- Tesco recalls the frozen peas over fears it contains a berry that’s unsafe to eat
- Overall 18 batches of frozen peas have been given a ‘do not eat’ warning by FSA
Tesco has urgently recalled packs of frozen peas over fears they are contaminated with an ‘unknown type of berry’.
The supermarket has given packs of Growers Harvest Garden Peas a ‘do not eat’ warning because it may be unsafe to eat.
Overall, 18 batches of frozen peas are affected by the recall with best before dates in January, February, March and April 2025.
Officials at the Food Standards Agency (FSA), which published the alert, warned people who have bought the product should not eat it.
Several batches of Growers Harvest Garden Peas which are sold at Tesco have been given a ‘do not eat’ warning over fears it has been contaminated with an unknown type of berry
The frozen peas, sold in 900g packs, can be returned to a Tesco store where a full refund will be given.
No receipt is needed to return the potentially contaminated items.
The following batches are affected by the recall; 23196, 23197, 23198, 23199, 23200,, with the best before date of January 2025; 23237, 23238, 23239, 23240, best before February 2025; 23256, 23257, 23258, 23259, 23260, 26261, which have a best before date of March 2025; and 23275, 23276, 23277, which are best before April 2025.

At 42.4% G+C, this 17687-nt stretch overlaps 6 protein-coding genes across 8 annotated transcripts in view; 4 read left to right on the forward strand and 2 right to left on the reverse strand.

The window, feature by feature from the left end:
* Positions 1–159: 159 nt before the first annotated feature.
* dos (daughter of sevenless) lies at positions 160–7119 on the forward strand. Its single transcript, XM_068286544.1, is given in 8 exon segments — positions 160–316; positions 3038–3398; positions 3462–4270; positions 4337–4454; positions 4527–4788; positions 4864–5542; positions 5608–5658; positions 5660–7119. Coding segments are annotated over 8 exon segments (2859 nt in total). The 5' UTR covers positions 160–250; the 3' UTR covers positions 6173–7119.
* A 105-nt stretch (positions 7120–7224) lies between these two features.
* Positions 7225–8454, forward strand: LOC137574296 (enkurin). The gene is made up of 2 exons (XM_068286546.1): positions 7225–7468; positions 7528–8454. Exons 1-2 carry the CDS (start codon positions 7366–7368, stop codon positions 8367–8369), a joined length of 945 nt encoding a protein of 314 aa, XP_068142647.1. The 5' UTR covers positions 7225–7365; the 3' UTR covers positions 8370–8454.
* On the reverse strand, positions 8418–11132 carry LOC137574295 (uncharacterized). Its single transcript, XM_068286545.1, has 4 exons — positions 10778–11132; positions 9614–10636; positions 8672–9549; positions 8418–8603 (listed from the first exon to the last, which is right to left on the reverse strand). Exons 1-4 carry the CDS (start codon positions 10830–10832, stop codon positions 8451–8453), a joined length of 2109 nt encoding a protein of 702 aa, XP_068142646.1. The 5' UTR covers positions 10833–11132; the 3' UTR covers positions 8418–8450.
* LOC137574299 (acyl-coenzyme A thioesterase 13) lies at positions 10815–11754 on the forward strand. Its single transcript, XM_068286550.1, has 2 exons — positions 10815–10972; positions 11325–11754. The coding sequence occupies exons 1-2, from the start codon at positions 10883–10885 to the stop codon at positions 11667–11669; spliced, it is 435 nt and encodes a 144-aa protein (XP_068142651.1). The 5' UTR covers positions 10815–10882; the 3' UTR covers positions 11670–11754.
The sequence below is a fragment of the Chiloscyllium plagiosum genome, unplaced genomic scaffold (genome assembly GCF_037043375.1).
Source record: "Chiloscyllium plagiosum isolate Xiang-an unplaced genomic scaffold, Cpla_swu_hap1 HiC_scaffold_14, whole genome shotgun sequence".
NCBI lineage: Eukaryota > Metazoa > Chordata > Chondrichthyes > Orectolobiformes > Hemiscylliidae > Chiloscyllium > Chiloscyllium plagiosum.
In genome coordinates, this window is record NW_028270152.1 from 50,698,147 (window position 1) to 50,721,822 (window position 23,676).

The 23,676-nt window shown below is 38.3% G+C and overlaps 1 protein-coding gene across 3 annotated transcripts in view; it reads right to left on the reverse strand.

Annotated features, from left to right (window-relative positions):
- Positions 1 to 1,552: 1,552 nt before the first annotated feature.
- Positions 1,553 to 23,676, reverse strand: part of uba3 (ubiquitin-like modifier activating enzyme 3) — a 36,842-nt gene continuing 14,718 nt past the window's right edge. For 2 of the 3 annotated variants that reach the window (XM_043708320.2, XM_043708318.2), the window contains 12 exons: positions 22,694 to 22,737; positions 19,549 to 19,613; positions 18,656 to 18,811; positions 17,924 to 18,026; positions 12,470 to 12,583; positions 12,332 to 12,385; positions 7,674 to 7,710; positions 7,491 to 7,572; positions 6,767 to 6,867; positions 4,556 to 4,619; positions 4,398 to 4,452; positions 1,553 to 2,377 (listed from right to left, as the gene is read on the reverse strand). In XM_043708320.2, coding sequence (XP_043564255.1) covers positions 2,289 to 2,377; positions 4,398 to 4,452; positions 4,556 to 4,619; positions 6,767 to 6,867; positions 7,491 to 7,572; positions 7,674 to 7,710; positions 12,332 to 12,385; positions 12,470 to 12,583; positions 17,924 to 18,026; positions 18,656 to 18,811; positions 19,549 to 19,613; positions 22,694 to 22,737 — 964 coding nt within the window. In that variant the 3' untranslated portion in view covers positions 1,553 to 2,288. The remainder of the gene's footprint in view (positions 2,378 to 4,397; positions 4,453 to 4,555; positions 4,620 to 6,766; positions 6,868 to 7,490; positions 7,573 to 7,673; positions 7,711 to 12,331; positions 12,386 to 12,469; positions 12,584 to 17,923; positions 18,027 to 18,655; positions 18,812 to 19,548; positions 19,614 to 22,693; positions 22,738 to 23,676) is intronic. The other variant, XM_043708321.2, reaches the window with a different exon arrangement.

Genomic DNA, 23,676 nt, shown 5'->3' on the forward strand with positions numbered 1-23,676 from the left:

Tesco has issued a point-of sale notice on its website and social media, explaining why the products are being recalled and what to do for those who have bought it.
The supermarket said: ‘Tesco apologises to our customers for any inconvenience caused.’
Tesco has also issued a point-of sale notice to its customers on its website and social media platform explaining why the products are being recalled and what to do if they have bought the products
The FSA issues food recalls – which ask customers to return a product – when problems are spotted that means a product should not be sold.
The supermarket explained the ‘possible contamination of an unknown type of berry’, may ‘pose a risk to customers, if consumed’.
Some plants including berries and fungi can be poisonous to humans, the NHS says.
Someone that has been poisoned could become sick, get stomach pains, become confused and feel drowsy and suffer from fainting fits.
The NHS advises people to get medical help immediately if you suspect someone has been poisoned.
If they do not appear to be seriously ill call NHS on 111. But if they are showing signs of being seriously ill, such as being sick, loss of consciousness, drowsiness or seizures (fits), call 999 to request an ambulance.